On Pinterest, hashtags are only clickable in a pin description, so adding them into your about or board titles won’t bring them higher in search results.

Also, searching for them brings in not only the hashtags, but also pins that have that phrase or word in the URL, the photo name or the product page connected to the pin.

Google+ uses hashtags differently. Instead of search curating around a specific hashtag, they connect you to hashtags around a specific topic. When you post on Google+, they also assign you hashtags to make your content more findable.

Tumblr has the most open policy to hashtags. Unlike most other sites where words and phrases must be connected, Tumblr allows for spaces in hashtags.

http://whynotwednesday.com/post/134355991780/run-or-march-quickly-to-get-your-star-wars-the

How can you use it well?

Join the conversation with your audience

Find a hashtag or create one that would connect with your customers. For instance, you could use a trending hashtag and add to it with your company’s perspective. Or if you’re a pizza chain now offering gluten-free pizza crusts, you could connect with people using the #GF hashtag to let them know about the new offering.

Speaking of pizza, a few years ago Digiorno played up their #DiGiorNOYOUDIDNT hashtag on Twitter, talking smack to NFL teams and trolling delivery pizza chains during football season. They were able to include their brand name in the funny, playful hashtag and create relevant tweets around the football topic. Their branded hashtag added to the smack talk of the tweet instead of sounding like a corporate marketing push.

Even years after the original campaign, people are still using the hashtag, and often tweet how much they miss it.

Pay attention to the topic at hand (don’t use a trending hashtag incorrectly)

If you see an interesting trending hashtag, you might jump at the opportunity to post something clever. Not so fast. Businesses can fall prey to using hashtags incorrectly, and that viral idea may turn into a brand nightmare.

For instance, during the Casey Anthony trial, Entenmanns tweeted using the hashtag #notguilty without realizing it related to her being acquitted for the murder of her daughter. Not the right time or place to use that hashtag.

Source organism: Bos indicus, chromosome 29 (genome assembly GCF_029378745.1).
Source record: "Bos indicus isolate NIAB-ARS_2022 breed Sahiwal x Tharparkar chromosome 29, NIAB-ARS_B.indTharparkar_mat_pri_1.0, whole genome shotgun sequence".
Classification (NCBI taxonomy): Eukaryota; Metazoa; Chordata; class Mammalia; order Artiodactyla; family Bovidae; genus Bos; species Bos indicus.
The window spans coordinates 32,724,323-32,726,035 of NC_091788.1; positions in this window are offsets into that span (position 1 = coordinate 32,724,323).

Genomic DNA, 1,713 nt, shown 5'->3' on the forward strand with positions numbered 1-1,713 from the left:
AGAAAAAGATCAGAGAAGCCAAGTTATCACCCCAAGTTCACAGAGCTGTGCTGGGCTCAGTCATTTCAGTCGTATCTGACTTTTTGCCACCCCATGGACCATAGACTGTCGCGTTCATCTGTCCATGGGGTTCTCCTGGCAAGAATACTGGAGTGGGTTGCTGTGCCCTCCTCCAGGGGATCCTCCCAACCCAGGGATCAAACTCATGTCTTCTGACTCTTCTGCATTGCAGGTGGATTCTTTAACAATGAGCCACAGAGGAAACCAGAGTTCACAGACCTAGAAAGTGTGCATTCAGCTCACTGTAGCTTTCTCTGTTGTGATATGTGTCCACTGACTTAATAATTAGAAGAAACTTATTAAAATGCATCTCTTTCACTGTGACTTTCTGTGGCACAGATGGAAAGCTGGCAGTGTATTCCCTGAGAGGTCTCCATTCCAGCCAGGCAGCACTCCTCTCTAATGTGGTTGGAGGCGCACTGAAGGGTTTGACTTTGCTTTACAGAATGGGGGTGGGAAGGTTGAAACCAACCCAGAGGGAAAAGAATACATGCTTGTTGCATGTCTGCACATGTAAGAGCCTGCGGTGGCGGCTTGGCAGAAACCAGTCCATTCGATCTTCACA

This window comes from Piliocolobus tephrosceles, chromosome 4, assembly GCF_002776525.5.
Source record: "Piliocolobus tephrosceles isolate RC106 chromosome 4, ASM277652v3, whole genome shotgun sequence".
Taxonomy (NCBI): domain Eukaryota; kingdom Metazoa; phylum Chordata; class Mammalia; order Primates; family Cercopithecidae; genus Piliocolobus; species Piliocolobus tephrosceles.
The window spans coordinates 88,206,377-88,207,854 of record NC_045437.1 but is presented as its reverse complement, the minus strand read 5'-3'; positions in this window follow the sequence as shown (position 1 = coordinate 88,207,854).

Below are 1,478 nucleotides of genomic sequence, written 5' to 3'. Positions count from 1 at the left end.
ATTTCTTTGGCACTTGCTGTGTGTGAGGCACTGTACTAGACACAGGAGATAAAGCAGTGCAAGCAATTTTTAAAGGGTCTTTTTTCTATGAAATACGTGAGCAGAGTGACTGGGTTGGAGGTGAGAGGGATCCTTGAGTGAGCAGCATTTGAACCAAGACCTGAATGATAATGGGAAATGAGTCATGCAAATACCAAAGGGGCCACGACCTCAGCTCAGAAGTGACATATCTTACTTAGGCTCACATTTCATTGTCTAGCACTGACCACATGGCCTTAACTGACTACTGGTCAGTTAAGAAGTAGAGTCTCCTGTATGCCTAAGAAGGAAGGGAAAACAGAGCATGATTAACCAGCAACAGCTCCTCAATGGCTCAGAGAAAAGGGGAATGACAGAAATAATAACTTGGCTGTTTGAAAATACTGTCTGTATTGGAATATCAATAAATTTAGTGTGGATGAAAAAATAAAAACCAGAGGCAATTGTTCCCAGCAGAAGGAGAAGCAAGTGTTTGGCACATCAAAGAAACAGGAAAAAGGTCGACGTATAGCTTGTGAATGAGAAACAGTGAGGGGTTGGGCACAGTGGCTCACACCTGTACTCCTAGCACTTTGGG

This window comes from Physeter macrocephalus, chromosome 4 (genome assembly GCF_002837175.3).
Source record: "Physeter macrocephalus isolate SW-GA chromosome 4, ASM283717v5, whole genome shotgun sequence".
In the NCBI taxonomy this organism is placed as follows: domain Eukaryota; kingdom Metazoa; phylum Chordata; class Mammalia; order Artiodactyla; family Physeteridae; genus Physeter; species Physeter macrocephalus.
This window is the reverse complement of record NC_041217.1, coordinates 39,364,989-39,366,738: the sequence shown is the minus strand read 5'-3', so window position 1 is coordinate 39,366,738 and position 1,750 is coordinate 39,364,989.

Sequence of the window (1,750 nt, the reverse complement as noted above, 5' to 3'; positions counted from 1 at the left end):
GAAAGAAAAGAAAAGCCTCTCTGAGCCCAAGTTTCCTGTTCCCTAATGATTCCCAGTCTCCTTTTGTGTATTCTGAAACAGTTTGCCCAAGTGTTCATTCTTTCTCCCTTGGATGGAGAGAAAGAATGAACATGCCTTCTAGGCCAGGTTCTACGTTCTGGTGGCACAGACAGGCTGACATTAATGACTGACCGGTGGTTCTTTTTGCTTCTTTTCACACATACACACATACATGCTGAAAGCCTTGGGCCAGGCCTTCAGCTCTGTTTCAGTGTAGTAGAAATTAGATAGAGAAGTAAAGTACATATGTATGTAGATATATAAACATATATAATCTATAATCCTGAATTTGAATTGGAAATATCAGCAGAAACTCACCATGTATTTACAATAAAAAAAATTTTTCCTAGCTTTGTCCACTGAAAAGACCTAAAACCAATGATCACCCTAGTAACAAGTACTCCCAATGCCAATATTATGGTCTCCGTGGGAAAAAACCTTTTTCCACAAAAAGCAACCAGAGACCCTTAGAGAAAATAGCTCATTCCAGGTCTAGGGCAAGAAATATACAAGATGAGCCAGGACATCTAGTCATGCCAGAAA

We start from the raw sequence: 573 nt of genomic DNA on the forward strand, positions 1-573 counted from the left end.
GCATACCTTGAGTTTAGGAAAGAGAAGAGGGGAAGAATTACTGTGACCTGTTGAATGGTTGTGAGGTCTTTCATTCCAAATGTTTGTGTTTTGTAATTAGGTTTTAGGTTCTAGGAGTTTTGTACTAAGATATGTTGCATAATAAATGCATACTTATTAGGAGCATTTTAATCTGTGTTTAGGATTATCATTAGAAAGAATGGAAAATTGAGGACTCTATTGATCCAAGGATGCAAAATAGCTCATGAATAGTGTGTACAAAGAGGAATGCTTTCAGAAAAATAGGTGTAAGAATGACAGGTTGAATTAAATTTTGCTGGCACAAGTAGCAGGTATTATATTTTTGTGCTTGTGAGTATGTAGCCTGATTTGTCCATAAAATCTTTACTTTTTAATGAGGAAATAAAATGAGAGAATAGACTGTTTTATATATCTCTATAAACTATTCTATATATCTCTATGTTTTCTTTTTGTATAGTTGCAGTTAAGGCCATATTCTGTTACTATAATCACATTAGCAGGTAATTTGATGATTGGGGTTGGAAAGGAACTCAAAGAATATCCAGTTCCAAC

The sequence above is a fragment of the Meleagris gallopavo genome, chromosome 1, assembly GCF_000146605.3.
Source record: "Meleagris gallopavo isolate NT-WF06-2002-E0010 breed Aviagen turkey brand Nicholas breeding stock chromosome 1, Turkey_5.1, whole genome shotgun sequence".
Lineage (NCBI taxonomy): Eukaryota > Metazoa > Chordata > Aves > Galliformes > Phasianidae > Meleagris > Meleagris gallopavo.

Casey Anthony Entenmanns #NotGuilty Tweet

Or in the case of Digiorno, who tweeted “#WhyIStayed You had pizza”. They didn’t realize that people were using the #WhyIStayed hashtag to share their heart-wrenching stories of living in abusive relationships.

After realizing their mistake and removing their insensitive tweet, they responded by replying to as many people who they had upset and had shared their anger on Twitter.

Digiorno Apologizes on Twitter

Using a hashtag without context is like overhearing a conversation and jumping in with an unrelated and coarse joke, not realizing that they were discussing a serious subject. You may have made a dumb snafu at best, but at worst you could have greatly offended someone and ruined your reputation. Don’t do this with your brand.

Don’t try to push your own (unless it’s really, really good)

Many people saw the Doritos puppy monkey baby push as obnoxious, or trying to push a specific trend. Hashtags come across best when they’re created organically by people and not at the brand level.

Rita’s Italian Ice connects their events to hashtags in creative but practical ways. Each year they offer free italian ice on the first day of spring. With people lined up in front of their stores to receive their free Italian ice; what better way to market it than by using the #ritasfirstdayofspring hashtag?

This type of hashtag worked because people were already engaged and excited about getting their free ice. The desire to share was already in motion, so Rita’s could easily include their own hashtag to keep the conversation going.

How have you used hashtags in your marketing? And how are you planning on using them in your upcoming local marketing campaigns?